RADIATOR – COOLANT – THERMOSTAT – ANTIFREEZE
Your car’s cooling system is made up of several important parts that all have to perform properly to keep your car from running hot or overheating. Here’s a quick overview of each of the components of the cooling system.
The radiator is what actually performs the cooling. As the coolant or antifreeze runs through your engine, it absorbs the heat that is created by the engine. When the coolant moves to the radiator, the cooling fans move air across the radiator to remove the heat from the coolant.
The water pump is mounted on the front of the engine. Typically belt driven, the water pump circulates the coolant or antifreeze throughout the cooling system.
The thermostat opens and closes to control the rate of flow of the coolant. Its primary function is to be sure that the coolant circulates properly and doesn’t overheat. A failing thermostat can stick closed – restricting the flow of coolant. A thermostat can also fail when it sticks closed. That means the coolant never stops flowing. When that happens, the coolant doesn’t stay in the radiator long enough to cool down.
Your car’s cooling system operates under pressure. That pressure means the coolant can withstand higher temperatures before boiling. Depending on your vehicle, the pressure cap can be located on the radiator itself, or on newer vehicles, the pressure cap is located on the overflow or reserve tank.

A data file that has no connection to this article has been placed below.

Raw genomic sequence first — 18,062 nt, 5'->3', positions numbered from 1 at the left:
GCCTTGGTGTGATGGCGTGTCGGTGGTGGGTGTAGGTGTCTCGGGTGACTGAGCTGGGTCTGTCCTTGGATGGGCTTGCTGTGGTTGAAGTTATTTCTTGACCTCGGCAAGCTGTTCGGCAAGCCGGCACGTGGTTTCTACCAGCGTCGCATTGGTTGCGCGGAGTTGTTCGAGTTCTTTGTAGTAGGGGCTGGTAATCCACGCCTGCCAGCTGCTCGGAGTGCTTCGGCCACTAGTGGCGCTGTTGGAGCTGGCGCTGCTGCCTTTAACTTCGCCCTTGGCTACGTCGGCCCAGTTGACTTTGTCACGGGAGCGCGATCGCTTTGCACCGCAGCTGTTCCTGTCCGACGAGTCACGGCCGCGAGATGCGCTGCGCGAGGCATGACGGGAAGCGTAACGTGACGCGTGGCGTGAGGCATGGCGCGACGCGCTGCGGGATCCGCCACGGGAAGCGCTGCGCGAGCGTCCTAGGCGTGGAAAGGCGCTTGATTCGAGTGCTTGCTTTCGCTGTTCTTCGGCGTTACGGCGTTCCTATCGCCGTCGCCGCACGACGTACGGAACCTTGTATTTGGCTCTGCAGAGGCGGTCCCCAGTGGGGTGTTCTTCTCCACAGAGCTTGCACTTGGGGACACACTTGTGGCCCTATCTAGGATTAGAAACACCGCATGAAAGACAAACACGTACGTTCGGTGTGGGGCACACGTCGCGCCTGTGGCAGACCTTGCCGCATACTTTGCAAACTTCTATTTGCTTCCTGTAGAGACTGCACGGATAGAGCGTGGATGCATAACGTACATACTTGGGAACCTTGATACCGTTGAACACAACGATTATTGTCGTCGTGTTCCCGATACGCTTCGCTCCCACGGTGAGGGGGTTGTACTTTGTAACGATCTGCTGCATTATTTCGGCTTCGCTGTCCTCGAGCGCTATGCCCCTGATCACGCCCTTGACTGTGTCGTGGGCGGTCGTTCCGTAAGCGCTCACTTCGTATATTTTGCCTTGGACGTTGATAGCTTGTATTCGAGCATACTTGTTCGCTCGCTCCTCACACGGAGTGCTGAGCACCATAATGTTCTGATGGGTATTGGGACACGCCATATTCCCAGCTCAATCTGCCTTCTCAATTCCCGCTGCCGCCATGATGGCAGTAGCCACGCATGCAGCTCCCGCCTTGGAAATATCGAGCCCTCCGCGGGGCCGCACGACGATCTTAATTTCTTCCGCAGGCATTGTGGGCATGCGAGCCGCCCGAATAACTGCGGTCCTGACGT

Also called the expansion tank or overflow tank, the reserve tank stores excess coolant as it expands with heat. On today’s vehicles, it’s common to see antifreeze or coolant in this reserve thank. It typically will be marked with ‘FULL’ and ‘ADD’ marks to give you an indication of the proper coolant level.
Yes, the same coolant that keeps your engine cool is used to heat the passenger compartment. The heat really works like the radiator – in reverse. In the case of the radiator, you want to get rid of the excess heat from the coolant. On the other hand, the heater is used to remove the heat and use it to warm up the passenger compartment of the car.
If your car is equipped with an automatic transmission, the transmission fluid is passed through a transmission cooler that’s located in the radiator. The purpose of the transmission cooler is to remove excess heat from the transmission fluid.
The radiator always have an upper and lower radiator hose. Likewise, the heater is connected to the engine and coolant through hoses. In some applications, a ‘by-pass’ hose may be used to maintain a coolant flow around the thermostat when required.
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